Oil at $50 a barrel is okay for now, some Opec producers say, but producers and consumers that lower prices now could lead to a supply crunch.
Opec producers met with representatives of Asian consuming countries in Tokyo over the weekend for the 3rd Asian Ministerial Energy Roundtable Meeting.
Both Saudi Arabia and Qatar expressed acceptance of $50 oil – for now:
“I think this is very pragmatic, $40-$50 this is a pragmatic price for 2009,” said Qatari Oil Minister Abdullah al-Attiyah.
Saudi Oil Minister Ali al-Naimi said $50 oil was Riyadh’s “contribution to the world economy.”
Opec is so comfortable with this current price level that secretary-general Abdalla el-Badri said further production cuts are unlikely at Opec’s next meeting in May 28. He said another 700,000 barrels had to be taken out of production for Opec to meet 95 per cent of its most recent quota reduction target of 2.2m barrels.
But Mr el-Badri said he still wants to see oil prices ultimately at above $70 a barrel. And both Opec and the Energy Information Agency, the western oil consuming countries’ watchdog, warned of the consequences of lower oil prices creating under-investment in future oil production:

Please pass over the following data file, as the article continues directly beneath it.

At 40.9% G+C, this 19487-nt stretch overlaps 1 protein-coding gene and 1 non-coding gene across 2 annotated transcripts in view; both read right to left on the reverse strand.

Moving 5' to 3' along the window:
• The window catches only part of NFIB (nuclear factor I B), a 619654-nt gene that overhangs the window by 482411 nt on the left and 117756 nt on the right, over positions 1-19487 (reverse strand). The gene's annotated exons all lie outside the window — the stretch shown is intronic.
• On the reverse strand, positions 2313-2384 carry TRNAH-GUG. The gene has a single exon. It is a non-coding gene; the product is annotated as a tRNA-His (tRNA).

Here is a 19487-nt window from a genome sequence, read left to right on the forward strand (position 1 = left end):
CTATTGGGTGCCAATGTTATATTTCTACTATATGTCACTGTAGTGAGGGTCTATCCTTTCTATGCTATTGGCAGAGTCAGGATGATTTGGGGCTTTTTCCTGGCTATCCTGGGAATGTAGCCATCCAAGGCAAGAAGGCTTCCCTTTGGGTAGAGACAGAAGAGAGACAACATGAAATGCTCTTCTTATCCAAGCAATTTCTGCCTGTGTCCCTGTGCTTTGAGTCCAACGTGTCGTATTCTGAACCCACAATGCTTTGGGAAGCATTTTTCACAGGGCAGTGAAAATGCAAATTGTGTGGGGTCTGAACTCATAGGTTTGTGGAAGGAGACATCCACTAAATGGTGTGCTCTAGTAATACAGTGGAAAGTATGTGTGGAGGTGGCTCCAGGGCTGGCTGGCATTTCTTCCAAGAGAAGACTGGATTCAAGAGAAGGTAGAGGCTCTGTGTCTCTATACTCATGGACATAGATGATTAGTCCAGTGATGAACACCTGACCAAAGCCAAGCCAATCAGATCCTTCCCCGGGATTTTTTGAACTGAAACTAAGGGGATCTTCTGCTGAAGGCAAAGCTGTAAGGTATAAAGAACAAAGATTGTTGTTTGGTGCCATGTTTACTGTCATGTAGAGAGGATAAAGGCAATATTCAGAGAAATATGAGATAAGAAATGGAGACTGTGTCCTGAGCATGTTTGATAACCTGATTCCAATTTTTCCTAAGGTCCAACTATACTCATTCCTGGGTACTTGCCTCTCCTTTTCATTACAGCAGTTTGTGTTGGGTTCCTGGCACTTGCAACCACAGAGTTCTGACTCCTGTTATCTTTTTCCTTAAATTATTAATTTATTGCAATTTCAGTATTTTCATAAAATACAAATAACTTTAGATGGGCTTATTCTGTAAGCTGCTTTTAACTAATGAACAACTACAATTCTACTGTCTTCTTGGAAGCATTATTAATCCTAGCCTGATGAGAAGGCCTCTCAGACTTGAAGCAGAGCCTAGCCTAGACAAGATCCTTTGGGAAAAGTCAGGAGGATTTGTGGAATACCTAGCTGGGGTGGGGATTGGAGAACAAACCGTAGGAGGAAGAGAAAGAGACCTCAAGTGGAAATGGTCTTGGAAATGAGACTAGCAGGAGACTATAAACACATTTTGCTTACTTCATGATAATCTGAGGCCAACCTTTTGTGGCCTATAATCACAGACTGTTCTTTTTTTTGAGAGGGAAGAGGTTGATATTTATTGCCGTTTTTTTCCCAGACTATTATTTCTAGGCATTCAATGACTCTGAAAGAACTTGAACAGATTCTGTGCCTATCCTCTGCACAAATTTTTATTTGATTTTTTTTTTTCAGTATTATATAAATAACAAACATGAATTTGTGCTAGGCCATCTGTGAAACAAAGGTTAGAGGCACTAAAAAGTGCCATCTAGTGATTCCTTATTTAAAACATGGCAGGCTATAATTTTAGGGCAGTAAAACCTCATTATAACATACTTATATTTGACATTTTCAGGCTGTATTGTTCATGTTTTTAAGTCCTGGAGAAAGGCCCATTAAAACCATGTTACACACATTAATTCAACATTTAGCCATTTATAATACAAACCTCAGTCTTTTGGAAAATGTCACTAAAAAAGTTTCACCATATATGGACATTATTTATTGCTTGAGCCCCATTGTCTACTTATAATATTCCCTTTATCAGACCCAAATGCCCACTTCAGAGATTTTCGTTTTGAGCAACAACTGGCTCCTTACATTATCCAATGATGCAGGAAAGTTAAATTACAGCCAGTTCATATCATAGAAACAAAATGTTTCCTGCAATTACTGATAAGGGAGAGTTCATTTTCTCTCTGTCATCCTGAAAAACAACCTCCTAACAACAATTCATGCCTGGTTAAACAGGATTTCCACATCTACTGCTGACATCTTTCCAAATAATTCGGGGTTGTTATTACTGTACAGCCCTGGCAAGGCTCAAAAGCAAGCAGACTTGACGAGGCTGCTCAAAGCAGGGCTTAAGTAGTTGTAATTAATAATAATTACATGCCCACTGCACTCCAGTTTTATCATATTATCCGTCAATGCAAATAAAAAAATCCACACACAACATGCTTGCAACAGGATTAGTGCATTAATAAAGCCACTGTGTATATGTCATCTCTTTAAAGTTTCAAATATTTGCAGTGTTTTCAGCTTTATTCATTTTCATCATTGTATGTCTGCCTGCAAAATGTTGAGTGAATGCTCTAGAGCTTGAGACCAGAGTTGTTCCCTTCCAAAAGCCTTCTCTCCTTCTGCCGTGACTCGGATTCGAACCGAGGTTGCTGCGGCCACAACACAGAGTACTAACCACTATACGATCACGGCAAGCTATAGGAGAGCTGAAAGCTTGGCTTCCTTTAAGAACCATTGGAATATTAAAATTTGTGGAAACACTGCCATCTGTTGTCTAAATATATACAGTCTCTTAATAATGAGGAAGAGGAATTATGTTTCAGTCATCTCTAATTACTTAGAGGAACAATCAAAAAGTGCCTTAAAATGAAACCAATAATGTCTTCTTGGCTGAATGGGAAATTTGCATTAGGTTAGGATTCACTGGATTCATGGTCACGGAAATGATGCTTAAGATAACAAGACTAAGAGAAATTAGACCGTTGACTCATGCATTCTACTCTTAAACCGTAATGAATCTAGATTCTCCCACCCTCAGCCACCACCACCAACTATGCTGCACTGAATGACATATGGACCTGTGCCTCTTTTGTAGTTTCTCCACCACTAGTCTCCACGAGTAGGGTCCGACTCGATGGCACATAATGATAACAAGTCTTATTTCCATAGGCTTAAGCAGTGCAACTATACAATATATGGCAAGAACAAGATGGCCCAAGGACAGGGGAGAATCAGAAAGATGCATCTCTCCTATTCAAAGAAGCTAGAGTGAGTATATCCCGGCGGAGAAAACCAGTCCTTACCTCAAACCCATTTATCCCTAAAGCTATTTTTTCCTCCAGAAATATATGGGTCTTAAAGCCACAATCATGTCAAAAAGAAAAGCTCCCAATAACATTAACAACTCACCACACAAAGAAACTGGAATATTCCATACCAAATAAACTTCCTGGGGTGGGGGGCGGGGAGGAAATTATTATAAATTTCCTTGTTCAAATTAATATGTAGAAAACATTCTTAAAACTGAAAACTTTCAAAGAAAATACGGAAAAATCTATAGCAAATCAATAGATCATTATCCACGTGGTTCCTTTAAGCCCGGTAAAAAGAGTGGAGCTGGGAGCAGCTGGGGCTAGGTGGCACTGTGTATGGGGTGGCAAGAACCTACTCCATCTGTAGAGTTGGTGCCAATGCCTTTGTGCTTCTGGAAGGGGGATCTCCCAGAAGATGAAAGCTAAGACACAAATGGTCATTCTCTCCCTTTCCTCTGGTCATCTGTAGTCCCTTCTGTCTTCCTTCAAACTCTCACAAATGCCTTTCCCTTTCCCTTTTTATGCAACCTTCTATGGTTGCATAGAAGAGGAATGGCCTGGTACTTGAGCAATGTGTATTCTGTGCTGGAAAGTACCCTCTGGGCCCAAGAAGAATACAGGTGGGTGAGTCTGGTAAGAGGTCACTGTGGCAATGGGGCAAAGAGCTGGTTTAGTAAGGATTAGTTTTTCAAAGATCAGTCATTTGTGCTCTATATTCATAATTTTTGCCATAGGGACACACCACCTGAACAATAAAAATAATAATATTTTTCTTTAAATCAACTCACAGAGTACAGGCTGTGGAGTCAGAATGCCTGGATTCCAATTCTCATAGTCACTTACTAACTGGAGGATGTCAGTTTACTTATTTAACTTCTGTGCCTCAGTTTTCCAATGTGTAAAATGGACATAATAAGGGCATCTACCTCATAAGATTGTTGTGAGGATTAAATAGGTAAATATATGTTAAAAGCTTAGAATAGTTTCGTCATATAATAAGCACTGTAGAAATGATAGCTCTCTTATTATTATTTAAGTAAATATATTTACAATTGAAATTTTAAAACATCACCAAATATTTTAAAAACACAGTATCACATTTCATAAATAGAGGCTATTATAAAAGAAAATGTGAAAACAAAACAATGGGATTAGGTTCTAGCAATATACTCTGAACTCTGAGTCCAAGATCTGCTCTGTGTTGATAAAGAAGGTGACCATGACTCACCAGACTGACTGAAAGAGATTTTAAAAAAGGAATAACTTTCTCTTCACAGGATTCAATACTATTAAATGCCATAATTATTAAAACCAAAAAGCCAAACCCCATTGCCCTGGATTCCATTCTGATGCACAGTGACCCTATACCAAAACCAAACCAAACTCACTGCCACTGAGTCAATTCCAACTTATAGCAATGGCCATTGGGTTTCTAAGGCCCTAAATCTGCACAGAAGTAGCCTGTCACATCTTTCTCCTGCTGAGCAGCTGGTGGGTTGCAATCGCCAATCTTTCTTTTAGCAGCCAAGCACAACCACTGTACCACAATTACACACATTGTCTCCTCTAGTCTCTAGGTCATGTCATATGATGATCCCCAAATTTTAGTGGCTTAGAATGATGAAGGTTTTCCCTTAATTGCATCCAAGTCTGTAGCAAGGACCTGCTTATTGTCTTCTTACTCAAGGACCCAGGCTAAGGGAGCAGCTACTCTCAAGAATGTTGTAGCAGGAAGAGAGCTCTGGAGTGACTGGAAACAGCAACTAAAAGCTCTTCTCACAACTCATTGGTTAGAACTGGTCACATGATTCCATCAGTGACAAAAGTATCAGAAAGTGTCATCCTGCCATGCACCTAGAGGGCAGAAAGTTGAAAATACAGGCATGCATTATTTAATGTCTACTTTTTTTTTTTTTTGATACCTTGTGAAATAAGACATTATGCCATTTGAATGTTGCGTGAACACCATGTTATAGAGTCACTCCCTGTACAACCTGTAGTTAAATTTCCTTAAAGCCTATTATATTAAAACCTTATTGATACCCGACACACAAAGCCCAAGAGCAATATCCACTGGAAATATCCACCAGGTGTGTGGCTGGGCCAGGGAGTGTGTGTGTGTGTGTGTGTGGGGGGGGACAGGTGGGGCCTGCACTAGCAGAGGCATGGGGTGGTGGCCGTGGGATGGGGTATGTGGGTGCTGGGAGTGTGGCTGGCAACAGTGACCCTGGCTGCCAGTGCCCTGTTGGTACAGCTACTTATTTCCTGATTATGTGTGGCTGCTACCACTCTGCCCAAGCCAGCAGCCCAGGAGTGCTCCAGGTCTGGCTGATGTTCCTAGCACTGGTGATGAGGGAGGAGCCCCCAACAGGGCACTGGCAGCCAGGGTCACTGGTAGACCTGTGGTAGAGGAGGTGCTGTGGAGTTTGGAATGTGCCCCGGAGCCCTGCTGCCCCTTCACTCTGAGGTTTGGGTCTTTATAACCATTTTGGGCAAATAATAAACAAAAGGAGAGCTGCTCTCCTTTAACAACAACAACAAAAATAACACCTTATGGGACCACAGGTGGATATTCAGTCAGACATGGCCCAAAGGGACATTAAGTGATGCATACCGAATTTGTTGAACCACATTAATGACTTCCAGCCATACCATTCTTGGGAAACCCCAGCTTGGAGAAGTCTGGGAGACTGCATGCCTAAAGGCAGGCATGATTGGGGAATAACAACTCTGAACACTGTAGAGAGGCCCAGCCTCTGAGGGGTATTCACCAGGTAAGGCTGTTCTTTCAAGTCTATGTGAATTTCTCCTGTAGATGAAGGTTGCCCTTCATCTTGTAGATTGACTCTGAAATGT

“I can’t rule out the possibility of an oil supply constraint in 2013 and 2014,” Nobuo Tanaka, Paris-based IEA’s executive director, said in an interview in Tokyo today. “Investments have dropped, and if this continues, an oil crunch would emerge.”
The attendees were also in agreement on curtailing speculation. A summary issued after the meeting by co-chairs Japan and Qatar said:
“Regarding transparency of commodity markets and supervision on over-the-counter markets, participants appreciated national authorities’ efforts and called for further harmonised actions such as introduction of position limits,” it said.
Opec and the EIA did not agree on everything, however. Mr el-Badri also criticised the EIA’s oil demand forecast for 2009, saying its figure of 83.4 million barrels was ‘exaggered’ while Opec’s own forecast of 84.18 mbd was “coherent”.
IEA sees oil supply crunch by 2013 on slow investment (Bloomberg)
Opec wants oil to reach $70 a barrel (AFP)
Gulf Opec okay for now with $50 oil, sees risks (Reuters)